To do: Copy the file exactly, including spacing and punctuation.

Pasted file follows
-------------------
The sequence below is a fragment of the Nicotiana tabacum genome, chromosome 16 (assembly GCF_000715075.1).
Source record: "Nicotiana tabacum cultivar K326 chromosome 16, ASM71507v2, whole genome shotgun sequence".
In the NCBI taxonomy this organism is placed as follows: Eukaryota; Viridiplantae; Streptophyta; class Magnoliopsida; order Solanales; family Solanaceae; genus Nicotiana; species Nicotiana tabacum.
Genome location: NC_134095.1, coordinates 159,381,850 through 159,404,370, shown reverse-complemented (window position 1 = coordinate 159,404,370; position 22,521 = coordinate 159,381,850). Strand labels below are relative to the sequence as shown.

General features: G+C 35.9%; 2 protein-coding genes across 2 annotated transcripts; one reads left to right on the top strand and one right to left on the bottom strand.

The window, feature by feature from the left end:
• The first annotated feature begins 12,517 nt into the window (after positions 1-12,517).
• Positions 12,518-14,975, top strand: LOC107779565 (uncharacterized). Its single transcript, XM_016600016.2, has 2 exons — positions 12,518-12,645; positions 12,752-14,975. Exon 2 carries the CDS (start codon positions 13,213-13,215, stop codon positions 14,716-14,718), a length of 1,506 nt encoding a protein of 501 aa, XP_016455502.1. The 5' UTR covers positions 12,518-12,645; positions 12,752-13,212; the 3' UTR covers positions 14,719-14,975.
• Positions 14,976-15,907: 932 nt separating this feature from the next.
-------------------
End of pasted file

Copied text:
The sequence below is a fragment of the Nicotiana tabacum genome, chromosome 16 (assembly GCF_000715075.1).
Source record: "Nicotiana tabacum cultivar K326 chromosome 16, ASM71507v2, whole genome shotgun sequence".
In the NCBI taxonomy this organism is placed as follows: Eukaryota; Viridiplantae; Streptophyta; class Magnoliopsida; order Solanales; family Solanaceae; genus Nicotiana; species Nicotiana tabacum.
Genome location: NC_134095.1, coordinates 159,381,850 through 159,404,370, shown reverse-complemented (window position 1 = coordinate 159,404,370; position 22,521 = coordinate 159,381,850). Strand labels below are relative to the sequence as shown.

General features: G+C 35.9%; 2 protein-coding genes across 2 annotated transcripts; one reads left to right on the top strand and one right to left on the bottom strand.

The window, feature by feature from the left end:
• The first annotated feature begins 12,517 nt into the window (after positions 1-12,517).
• Positions 12,518-14,975, top strand: LOC107779565 (uncharacterized). Its single transcript, XM_016600016.2, has 2 exons — positions 12,518-12,645; positions 12,752-14,975. Exon 2 carries the CDS (start codon positions 13,213-13,215, stop codon positions 14,716-14,718), a length of 1,506 nt encoding a protein of 501 aa, XP_016455502.1. The 5' UTR covers positions 12,518-12,645; positions 12,752-13,212; the 3' UTR covers positions 14,719-14,975.
• Positions 14,976-15,907: 932 nt separating this feature from the next.